Last year I had the pleasure of interviewing Uwe Boll, shortly after the release of Anger of the Dead, and one of the things that I was very keen to talk about were the two Rampage movies to date. Both were pretty good, in my opinion – I felt that both had a certain charged political power and energy that came through in the lead character, Bill Williamson, ably played by Brendan Fletcher. In fact having by choice dodged Boll's video game adaptations (as I would anybody's video game adaptations – the medium does not have a good record) I have a pretty decent impression of his work as a director.
 
Given all of the above, it was hard not to already be fascinated with a third part to a trilogy about a man trying to bring down the established world order by any means necessary. But the plot thickened in this one for two reasons – first up, Boll announced this would be his final film as a director, in part fuelled by an unsuccessful Kickstarter campaign and of course that video... you know, the one in which he told Hollywood and film viewers to basically go f*** themselves?
Say what you will about his output – and many critics have said plenty – Boll is a larger-than-life character that I think the film industry will miss in time. He has fans and viewers – he wouldn't have such a long back catalogue if he didn't – and aforementioned critics will no doubt have to find someone else to poke fun at. Not that Boll has ever backed down from bad reviews or negative opinion in the slightest – his stand on his work is forthright, often bombastic, going as far as to challenge critics to boxing matches (and win many of them). He is a singular character in a cinematic world that desperately needs unique characters, and I'll admit right here, right now I'm sorry to see the man retire.
 
And I would love nothing more than to say this one ends that career on a high note. Sadly, I'd be lying to tell you that's the case. President Down certainly has some of the assets that made the first two movies work, but there's a sense that the film drifts along slightly and maybe – just maybe – given all that had come before, that the director's heart may not have been completely in it. With that said, the ending works very well and is a suitable way to round off a trilogy that I overall did enjoy.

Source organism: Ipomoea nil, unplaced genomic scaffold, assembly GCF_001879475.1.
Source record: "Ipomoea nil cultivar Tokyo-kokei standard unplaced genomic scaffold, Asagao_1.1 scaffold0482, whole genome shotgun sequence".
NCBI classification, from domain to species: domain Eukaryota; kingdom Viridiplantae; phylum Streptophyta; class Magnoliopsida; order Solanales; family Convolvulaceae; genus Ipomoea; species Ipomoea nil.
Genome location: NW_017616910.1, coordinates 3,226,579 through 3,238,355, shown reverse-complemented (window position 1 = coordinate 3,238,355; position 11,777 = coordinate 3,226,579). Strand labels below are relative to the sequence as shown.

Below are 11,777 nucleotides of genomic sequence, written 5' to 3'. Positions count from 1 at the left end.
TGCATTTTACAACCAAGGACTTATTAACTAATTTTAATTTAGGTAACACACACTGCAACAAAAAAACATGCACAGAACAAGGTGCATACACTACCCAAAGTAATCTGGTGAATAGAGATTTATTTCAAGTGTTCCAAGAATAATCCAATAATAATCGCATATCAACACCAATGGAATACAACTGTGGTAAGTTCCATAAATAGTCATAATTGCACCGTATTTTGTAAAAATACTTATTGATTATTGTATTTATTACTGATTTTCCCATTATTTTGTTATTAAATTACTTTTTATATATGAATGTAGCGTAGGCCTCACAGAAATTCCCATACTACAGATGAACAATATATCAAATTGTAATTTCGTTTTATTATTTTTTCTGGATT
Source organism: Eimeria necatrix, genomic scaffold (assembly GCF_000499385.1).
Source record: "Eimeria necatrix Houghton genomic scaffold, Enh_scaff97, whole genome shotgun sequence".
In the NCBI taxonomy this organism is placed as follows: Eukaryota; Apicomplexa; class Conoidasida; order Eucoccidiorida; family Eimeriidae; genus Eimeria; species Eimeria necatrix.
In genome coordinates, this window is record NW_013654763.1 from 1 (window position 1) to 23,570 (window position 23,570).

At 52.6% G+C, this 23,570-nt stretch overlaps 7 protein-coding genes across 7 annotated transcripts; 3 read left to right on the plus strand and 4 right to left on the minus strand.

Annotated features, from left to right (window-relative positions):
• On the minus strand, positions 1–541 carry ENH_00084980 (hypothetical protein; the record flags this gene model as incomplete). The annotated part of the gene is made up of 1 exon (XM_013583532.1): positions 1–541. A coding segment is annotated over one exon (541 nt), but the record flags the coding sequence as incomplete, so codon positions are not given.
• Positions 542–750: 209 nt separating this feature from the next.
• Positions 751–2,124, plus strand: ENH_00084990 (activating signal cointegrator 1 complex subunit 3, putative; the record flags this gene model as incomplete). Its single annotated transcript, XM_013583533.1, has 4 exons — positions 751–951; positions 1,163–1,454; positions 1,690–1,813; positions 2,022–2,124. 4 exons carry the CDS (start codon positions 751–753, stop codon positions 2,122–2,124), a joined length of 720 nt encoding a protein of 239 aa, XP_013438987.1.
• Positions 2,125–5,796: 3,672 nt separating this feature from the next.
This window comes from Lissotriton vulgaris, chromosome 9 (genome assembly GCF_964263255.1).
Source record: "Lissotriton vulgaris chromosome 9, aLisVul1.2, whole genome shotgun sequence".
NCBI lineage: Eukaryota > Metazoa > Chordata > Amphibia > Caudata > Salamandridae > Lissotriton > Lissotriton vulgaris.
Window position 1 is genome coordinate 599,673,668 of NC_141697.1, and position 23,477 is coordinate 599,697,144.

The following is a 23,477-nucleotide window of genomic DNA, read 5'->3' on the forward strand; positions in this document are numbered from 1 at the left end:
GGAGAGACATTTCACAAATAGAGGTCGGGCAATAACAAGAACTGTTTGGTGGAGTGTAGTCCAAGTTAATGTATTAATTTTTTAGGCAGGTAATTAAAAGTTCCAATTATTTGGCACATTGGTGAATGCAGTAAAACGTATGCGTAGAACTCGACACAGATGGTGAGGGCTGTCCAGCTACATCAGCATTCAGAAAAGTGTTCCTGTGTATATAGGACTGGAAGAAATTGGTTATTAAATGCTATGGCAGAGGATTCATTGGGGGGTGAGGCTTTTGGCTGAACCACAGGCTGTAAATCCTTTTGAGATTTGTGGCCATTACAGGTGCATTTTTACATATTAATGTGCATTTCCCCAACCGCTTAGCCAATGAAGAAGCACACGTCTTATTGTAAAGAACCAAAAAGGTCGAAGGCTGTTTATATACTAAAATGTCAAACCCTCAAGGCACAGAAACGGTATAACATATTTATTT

This time we find Bill in his characteristic position of hiding out, this time in the middle of the woods. He has a partner and a child now, which for me slightly softens him and takes away from what had made him work so well previously as a character. All the bluster and diatribe is still there, but it doesn't quite have the sound and fury it held in its predecessors. We are told – rather then being shown, oddly – that Bill has gone out and shot the President, Vice President and Secretary of Defence. That's some serious business, and while the FBI and the three agents therewith we follow look to pin it in terrorists, they eventually figure out Bill was behind it and look to seek him out in his forest lair.
 
The downside of all that? It takes practically an hour before we get to the serious action of the movie. Prior to that it's a pretty slow and rickety FBI investigation by three fairly bland characters, some bits of Bill's domestic bliss, and much more of his preparation for what he feels will be his final confrontation with the authorities. It takes a long time to really go anywhere, and not that what we see is tedious, but you are kind of itching for something bigger and better to be going on given the action-oriented nature of the first two movies. Very possibly the aim was to deliver something more thoughtful, find out more about what our main character is truly about beyond the 'bring down the system/kill the rich' rhetoric. But I can't help but wonder if earlier in the trilogy would have been the time for that...